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what is the most difficult sector/industry for analysts?

what industry/ sectors have the most complicated business structures and operating cycles that make it difficult for analysts to consistently beat the street?

financial services (large banks?), biotech? 

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Financial services IMO. The accounting is hard and while there is a lot of regulatory oversight (apparently, although it’s hard to see that it’s been effective at all), I never trust the numbers.

Biotech is not that hard to follow – the premise is easy, it’s just hard to handicap the outcomes. Does this drug work or not? Conceptually it is easy to understand.

Any commodity business with fluctuating demand is hard to follow, IMO. The results can get whipsawed very easily. I don’t like semiconductors for that reason (and also because they are design in products, which is another factor that is difficult to forecast).

Healthcare can be difficult to follow due to changing reimbursement and regulatory trends. That’s one industry where I would argue it helps to be a specialist (although not required).

Tech ecosystem stuff can be tough to step into cold, as in, “How does this product fit into the competitive landscape?” Some software niches come to mind.

^^ thanks

bromion wrote:

Financial services IMO. The accounting is hard and while there is a lot of regulatory oversight (apparently, although it’s hard to see that it’s been effective at all), I never trust the numbers.

I can see your ponit. As a former regulator, a lot of the work we do is behind the scenes and a lot of our “mistakes” get on the front page of the Journal. There will always be a lag between what new regulatory provisions should be implemented and when it actually happens. Unfortunately, a large negative event will act as the catalyst to speed up the process. Afteward, a bank will usually find some sort of loophole to skirt around these things. I mean, banks are supposed to be hiring all the “smart” people, aren’t they?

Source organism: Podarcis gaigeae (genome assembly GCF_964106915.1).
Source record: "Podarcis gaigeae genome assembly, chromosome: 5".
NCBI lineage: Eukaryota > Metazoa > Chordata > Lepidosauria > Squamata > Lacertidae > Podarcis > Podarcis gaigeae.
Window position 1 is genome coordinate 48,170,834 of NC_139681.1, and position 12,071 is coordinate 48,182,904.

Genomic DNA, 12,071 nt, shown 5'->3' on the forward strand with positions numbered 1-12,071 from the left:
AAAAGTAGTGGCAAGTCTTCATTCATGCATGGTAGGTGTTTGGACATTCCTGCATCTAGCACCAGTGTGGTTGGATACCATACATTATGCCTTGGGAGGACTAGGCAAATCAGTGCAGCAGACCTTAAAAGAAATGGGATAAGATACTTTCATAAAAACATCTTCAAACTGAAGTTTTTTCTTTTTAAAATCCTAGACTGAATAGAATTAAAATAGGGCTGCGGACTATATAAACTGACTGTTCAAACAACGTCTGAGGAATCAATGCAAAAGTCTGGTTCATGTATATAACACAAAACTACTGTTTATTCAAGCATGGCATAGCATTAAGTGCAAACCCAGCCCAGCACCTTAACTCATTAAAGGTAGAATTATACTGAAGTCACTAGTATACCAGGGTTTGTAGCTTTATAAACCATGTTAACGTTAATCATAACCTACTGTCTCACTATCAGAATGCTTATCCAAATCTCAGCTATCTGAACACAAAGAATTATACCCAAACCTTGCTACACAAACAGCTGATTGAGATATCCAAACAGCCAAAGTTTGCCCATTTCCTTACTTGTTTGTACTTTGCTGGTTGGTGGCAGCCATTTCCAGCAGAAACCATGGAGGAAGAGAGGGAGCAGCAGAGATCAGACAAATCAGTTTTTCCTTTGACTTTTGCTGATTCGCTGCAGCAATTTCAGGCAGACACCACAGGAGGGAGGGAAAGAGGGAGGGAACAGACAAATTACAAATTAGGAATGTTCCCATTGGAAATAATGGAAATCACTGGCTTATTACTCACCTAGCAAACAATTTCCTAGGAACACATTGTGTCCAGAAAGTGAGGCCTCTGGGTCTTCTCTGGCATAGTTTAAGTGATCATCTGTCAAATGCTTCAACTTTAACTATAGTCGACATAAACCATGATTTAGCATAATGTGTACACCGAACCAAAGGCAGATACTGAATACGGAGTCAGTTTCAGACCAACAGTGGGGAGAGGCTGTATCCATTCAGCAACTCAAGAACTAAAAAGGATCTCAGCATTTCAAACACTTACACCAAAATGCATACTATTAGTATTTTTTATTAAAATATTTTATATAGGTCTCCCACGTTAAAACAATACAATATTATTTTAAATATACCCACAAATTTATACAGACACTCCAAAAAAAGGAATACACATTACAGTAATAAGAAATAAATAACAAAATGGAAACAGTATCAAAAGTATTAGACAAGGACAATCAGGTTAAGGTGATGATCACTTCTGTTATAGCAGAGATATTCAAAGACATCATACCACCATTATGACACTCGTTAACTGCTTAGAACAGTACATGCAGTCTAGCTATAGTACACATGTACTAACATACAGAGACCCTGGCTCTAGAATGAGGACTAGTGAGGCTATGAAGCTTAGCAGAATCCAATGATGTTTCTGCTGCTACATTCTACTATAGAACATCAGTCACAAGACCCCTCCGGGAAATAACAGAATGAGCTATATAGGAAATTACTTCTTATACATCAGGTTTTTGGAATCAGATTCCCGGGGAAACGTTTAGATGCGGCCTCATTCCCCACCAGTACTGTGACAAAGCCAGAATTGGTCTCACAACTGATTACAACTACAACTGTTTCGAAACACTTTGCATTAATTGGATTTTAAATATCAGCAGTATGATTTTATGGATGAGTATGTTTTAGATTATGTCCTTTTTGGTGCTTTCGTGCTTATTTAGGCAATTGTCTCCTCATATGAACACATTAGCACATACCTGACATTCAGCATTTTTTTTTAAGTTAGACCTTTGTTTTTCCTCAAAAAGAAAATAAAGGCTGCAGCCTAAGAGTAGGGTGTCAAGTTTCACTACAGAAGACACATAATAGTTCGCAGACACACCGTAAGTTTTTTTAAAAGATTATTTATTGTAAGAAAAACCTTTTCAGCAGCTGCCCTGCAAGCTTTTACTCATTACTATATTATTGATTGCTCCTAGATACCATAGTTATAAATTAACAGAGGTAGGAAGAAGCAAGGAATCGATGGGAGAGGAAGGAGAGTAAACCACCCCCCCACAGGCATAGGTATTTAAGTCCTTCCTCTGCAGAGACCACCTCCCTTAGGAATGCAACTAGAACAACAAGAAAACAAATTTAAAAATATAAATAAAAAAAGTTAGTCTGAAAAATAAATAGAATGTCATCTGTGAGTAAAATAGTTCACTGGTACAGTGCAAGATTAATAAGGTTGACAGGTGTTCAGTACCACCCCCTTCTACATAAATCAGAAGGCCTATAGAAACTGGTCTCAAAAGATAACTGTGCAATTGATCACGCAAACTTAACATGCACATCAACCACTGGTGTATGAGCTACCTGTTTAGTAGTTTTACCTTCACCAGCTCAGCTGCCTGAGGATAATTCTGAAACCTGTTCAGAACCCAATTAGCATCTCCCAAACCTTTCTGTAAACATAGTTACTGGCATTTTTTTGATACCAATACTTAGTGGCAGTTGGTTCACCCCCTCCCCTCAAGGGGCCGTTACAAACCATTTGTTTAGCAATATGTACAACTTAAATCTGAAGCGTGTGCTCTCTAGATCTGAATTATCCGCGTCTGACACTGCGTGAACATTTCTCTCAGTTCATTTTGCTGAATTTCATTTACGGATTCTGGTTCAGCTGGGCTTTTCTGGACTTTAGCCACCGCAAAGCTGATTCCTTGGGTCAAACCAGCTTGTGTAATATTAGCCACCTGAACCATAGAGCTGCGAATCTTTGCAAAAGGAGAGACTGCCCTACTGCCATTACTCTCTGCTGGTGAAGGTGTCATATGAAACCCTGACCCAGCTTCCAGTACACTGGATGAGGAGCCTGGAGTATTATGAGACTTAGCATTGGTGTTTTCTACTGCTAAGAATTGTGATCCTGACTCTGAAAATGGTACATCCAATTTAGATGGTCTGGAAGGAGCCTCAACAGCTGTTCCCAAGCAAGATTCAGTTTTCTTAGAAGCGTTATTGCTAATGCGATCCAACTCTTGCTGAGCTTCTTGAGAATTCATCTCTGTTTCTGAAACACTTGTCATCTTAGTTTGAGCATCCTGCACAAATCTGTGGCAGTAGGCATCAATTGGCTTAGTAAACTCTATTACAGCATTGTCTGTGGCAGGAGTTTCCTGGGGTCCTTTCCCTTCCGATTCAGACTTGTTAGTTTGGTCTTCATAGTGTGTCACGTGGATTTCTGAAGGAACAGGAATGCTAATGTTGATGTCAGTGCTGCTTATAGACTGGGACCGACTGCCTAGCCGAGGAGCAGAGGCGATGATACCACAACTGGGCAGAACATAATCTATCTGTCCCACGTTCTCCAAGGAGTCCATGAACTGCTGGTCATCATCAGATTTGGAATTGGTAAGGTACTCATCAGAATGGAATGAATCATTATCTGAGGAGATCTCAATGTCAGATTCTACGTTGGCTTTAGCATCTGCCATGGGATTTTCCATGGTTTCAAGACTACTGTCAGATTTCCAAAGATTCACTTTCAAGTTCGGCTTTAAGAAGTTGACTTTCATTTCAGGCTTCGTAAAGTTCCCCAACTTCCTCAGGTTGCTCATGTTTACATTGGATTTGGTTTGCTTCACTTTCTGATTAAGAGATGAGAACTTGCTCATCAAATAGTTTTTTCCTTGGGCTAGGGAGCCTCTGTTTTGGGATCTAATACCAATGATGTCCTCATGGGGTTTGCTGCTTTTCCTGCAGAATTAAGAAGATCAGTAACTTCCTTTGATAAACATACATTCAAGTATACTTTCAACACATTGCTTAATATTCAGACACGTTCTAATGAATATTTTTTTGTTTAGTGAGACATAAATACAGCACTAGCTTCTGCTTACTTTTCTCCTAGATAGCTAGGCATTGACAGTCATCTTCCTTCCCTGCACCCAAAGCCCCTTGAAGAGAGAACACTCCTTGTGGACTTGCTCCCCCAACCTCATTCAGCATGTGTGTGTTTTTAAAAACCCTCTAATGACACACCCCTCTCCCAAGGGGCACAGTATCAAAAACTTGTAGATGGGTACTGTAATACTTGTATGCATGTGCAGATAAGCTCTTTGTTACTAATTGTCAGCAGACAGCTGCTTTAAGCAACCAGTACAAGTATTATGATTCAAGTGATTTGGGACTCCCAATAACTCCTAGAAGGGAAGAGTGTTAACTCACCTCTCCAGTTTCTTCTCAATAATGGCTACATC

But to answer the original question, I would say any financial related company. There’s too many moving parts on the balance sheet, and it’s hard to build in regulatory and litigation risk into your projections. 

NO EXCUSES

It’s not ONLY a regulatory problem, but it’s clearly a problem that regulations have not been able to solve to date. Is there any industry you know that has had more crises than financial services in the last 50 to 100 years? I can’t think of one.

Similarly, is there an industry you know of that has had more fraud than healthcare in the last 50 years? I can’t think of one.

Transparency in both can be low for different reasons. I never trust the numbers in either.

With financials, I adopt the “best house in a bad neighborhood” approach. Personally I like Canadian banks. It’s a highly regulated oligopoly with very nice yields. Euro banks are virtually impossible to value with the debt crisis ongoing. US banks are so integrated and as close to black boxes as we’ll see. Not to mention the big guys (Citi, B of A) still have targets on their backs b/c of the mortgage issues. That being said, they can make amazing long/short swing trades due to the high volatility, but I dont have the capital/guts to take either side of that right now.

But yeah, its nearly impossible to know wtf they have on the BS or how they make their money.

Quote:
It’s not ONLY a regulatory problem, but it’s clearly a problem that regulations have not been able to solve to date. Is there any industry you know that has had more crises than financial services in the last 50 to 100 years? I can’t think of one.

I think part of it is a result of the industry is designed to always operate under a lot of leverage.